It is time to think of ourselves together as a planet, because the pandemic also brought this idea that we are no longer going to let go of: what happens to one, happens to all of us.”

Rosa Beltrán, coordinator of Culture UNAM.

In the first year of the pandemic, during the months of absolute confinement in practically the entire globe, we got used to seeing images of wild boars walking through Haifa, in India, and Barcelona, ​​in Spain, or of a group of goats taking up their steps in the coastal cities of Wales and a cougar in the streets of Santiago de Chile, the same as a dolphin sneaking through the canals of Venice.

The world was taking a breather from a humanity that was forced to back down in the face of the most globalized virus that history has seen. But that series of brushstrokes of utopia were a truce that was soon dissolved as soon as the period of health fragility that many call “post-pandemic” began. Right now, an old dilemma, now urgent, is reiterated in front of us: climate change.

The crisis that never went away

For this reason, the sixth edition of El Aleph. Festival of Art and Science, organized by the UNAM, raises the theme “The borders of the environment”, in a hybrid version from May 19 to 29.

Dr. Rosa Beltrán, coordinator of Culture UNAM, together with the disseminator José Gordon, who is curator of the meeting, and Juan Ayala, technical secretary of Planning and Programming of the same coordination, presented the details of the meeting.

“After two years of confinement, those of us who longed for the exit and also thought that we had learned a lot in the anthropological sense, realized that we were entering a complex universe in many ways: illness, death, economic debacle, a war and, As if this were not enough, an environmental crisis”, Rosa Beltrán introduced and made reference to the environmental contingency of last week:

“Seeing ourselves confined again, not being able to move because the air became unbreathable, is another wake-up call.”

However, he said, this edition of El Aleph will not only emphasize self-inflicted wounds but will also dedicate the bulk of its 179 scheduled activities to rethinking possible regeneration measures.

More GDP to combat the climate emergency

For his part, the disseminator José Gordon took up the ideas of the 1998 Nobel Prize winner in Chemistry, Mario Molina: “when talking about global warming, Dr. Molina said that studies carried out in England and at MIT had shown that with the 2nd 3% of global GDP would have the necessary resources to reverse it. He told me that yes, that percentage is very expensive, but compared to everything that droughts, floods, cyclones, all the crises that we see appear over and over again, it is nothing. The thing is that we are truly already suffering from the problem and we don’t realize it.”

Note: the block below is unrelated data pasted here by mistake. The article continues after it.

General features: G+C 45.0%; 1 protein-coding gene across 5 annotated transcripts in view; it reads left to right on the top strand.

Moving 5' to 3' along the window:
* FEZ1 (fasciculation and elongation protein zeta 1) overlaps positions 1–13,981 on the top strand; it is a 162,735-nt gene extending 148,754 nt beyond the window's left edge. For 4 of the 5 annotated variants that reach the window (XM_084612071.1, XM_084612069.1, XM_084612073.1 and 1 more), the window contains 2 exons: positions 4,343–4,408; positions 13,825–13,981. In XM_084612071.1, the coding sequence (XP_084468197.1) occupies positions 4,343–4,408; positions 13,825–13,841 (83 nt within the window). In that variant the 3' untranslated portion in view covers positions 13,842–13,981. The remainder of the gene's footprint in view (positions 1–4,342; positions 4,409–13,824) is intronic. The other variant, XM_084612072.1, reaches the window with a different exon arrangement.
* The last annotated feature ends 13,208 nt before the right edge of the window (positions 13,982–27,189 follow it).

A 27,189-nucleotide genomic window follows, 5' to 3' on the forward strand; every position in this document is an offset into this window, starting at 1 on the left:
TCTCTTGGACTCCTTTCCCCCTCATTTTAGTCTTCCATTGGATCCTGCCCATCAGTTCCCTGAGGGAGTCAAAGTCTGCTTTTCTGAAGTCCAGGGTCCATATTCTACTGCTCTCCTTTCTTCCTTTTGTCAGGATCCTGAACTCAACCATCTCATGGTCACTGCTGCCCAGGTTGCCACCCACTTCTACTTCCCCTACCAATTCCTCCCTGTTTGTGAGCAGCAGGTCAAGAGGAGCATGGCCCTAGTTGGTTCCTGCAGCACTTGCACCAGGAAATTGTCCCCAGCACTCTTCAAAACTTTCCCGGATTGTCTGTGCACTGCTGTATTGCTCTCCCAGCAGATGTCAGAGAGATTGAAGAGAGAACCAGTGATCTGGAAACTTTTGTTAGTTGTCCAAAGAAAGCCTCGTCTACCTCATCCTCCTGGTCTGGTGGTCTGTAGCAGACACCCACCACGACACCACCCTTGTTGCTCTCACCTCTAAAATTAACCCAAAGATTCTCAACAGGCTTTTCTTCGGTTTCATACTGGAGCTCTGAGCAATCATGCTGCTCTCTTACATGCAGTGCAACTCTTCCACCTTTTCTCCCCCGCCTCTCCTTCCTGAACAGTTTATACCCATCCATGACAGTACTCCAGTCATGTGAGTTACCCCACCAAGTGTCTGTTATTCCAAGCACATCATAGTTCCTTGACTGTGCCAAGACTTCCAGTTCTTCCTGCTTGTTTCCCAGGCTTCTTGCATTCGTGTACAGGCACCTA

For all of the above, Gordon highlighted the presence in the sixth edition of El Aleph of the American anthropologist Anna Tsing, who, accompanied by the linguist and activist Yásnaya Aguilar, will draw another type of possible future in relation to the climate crisis. Also traveling to our country will be the Israeli scientist Hadas Mamane, who has specialized in optimizing water quality in places with few resources, and the French astrophysicist Fatoumata Kébé, who will speak about the contamination of space debris that orbits us.

Likewise, the meeting will receive Dr. José Sarukhán, emeritus researcher at UNAM and head of the National Commission for the Knowledge and Use of Biodiversity (Conabio), who will give the inaugural conference “Global environmental change: challenges and possibilities”.

Finally, the festival’s curator took up the words of the famous astronomer Carl Sagan: “there is no better demonstration of the madness of human vanity than our indifference to what is happening on the planet”.

dialogues with the arts

Juan Ayala highlighted some of the artistic dialogues within the program of the sixth edition of the festival.

With the piece Earthquake Mass Re: Imagined, a product of the collaboration between volcanologists and seismologists from UNAM with the British sound artist Kathy Hinde, the effects of seismic movement on sound will be explored. The work will be installed in the Palace of Autonomy, Historic Center.

Another collaboration between artists and scientists will be the DEOM textile proposal. Design, Scene and Other Materials, for which Mexican designers from different areas and universities were summoned, who, with the help of experts from the highest house of studies, created outfits from biomaterials. The results will be presented on a catwalk on May 25 at the Palacio de Medicina.

In addition, he completed, the carbon footprint due to the excessive use of computers in increasingly recurrent massive processes, such as cryptocurrency mining, cannot go unnoticed and will be part of the virtual conversation “How much does the cloud weigh?”, with the participation of artists and curators from Mexico and Spain. In addition, he advanced the presentation of the book El capitaloceno. A radical history of the climate crisis, by Francisco Serratos. “It is an excellent example of how the hyper-capitalist era, of hyper-industrialization, has generated many of the cross-cutting problems that we now face,” he concluded.

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